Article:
Micro MUD attempts to emulate the gameplay of
the original, but the data is stored on disk rather
than accessed via modem. This limits the game -- but
to what extent?
MUD is purported to contain nearly every detail
of Essex University's MUD. The player is pitted against
100 others, 10 of whom may play at the same time. Vocabulary
consists of approximately 500 words and there are 400
locations to explore. Anticipation mounted as the two
disks slowly loaded . . .
object of Micro MUD is to become a Wizard --
achieved by scoring 102400 points. There are three ways
to score: find treasures and drop them in the swamp,
kill other players or perform minor tasks. There are
two states of death: Dead Dead and Dead. If you are
killed in a fight you will be the former and have to
restart a game from scratch. However, if you undertake
a particularly dangerous task without the proper equipment,
the latter is your fate and you have to start again,
keeping your characteristics but losing your inventory.
delight was instilled by my being allowed to alter screen
colours, text window size, default commands and enter
my individual persona. However, the smile soon faded
as the first screen of text scrolled upward before I
could read it and the game proceeded to play with itself.
The booklet provided mentions a 'real-time' element
but gives no hint as to the speed of other characters'
actions. I found it difficult to go anywhere or do anything
without being attacked by Gobo, Nigel the Necromancer
and Uncle Tom Cobbly et al. It took great presence of
mind to persist.
soon as my next attempt began, I did what no Harlequin
should do -- I look to my heels, hoping to get to a
location not so infested with inhabitants intent on
my destruction. Moving west and south revealed a stick
(wow) and brought me to a cemetery and eventually the
grave-digger's cottage. After exploring for a while
and discovering how inadequate the parser was -- it
does not understand 'EXAMINE' or 'LOOK AT' -- I was
informed that the game was about to reset for some reason.
Deciding that I had had insufficient time to evolve
a decent game-character, saving, my position seemed
pointless. I watched as it reset and sent me back to
the start -- although I did get to keep my hard earned
strength, dexterity, stamina and score. On my third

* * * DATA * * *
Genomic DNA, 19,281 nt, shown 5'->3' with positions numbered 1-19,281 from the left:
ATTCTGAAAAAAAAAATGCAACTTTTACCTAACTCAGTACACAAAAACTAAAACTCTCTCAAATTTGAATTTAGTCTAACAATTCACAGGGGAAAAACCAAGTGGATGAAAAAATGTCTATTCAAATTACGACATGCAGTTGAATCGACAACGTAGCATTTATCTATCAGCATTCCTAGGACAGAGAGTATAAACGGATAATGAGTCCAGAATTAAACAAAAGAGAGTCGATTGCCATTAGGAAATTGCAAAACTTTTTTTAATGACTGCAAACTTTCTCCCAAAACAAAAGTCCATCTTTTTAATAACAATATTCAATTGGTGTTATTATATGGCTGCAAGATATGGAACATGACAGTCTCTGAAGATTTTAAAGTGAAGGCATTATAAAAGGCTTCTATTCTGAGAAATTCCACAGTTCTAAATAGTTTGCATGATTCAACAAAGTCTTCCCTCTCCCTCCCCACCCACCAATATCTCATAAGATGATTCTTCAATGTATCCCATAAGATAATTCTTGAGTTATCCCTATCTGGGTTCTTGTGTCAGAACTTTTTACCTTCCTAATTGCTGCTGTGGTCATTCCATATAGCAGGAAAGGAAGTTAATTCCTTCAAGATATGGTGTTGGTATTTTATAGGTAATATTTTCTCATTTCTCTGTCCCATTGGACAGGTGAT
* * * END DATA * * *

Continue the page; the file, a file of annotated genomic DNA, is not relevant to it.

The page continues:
attempt I managed to get to the mountains before Jon
the Necromancer magically summoned me to his presence
and proceeded to deplete my stamina and strength with
his sword -- I was unarmed. Game four began . . .
discovered a woodcutter's hut containing nothing but
space on the wall for a moose head. Not finding this
particularly helpful I left for the grave diggers' cottage
again. This time I found something interesting: the
book case in the study had been pushed aside to reveal
a passage. Sticking my head inside confirmed that I
would need a light of some kind to explore it safely.
Remembering the stick, I dashed back to it's location,
picked it up and took it to the fire roaring in the
grate. The instructions clearly state that an item may
be put inside an object, logically therefore, shoving
the stick into the fire should get it to burn, thus
providing light for the dark passage. Another of the
game's limits made it's presence felt as the wooden
stick refused lo light or even be put in the fire. Just
as I was contemplating moving on I was summoned again
. . . this time by a Necromanceress who took great delight
in trying to end my adventure with the sharp end of
her sword. I, as yet still unarmed, eventually fled.
'Eventually' because the time between my input of 'FLEE
EAST' and the action being carried out was around 30
seconds, during which time I watched the evil female
kick the stuffing out of me. This game was quickly becoming
next discovery was a tethered goat. I untied it and
entered 'GET GOAT' to which I got the reply 'I TAKEN'.
My inventory still showed nothing except that the game
has a distinct lack of attention to detail.
text descriptions are sparse, consisting mainly of possible
exits. The object descriptions are minimal and character
action and interaction is frustrating. One can spend
minutes watching the screen scroll pages of text concerning
who has just left the location, who has just arrived,
who shouts what and who hits who.
MUD is tedious, boring, frustrating, non-atmospheric
and bestowed with an inadequate parser -- an adventure
to be avoided.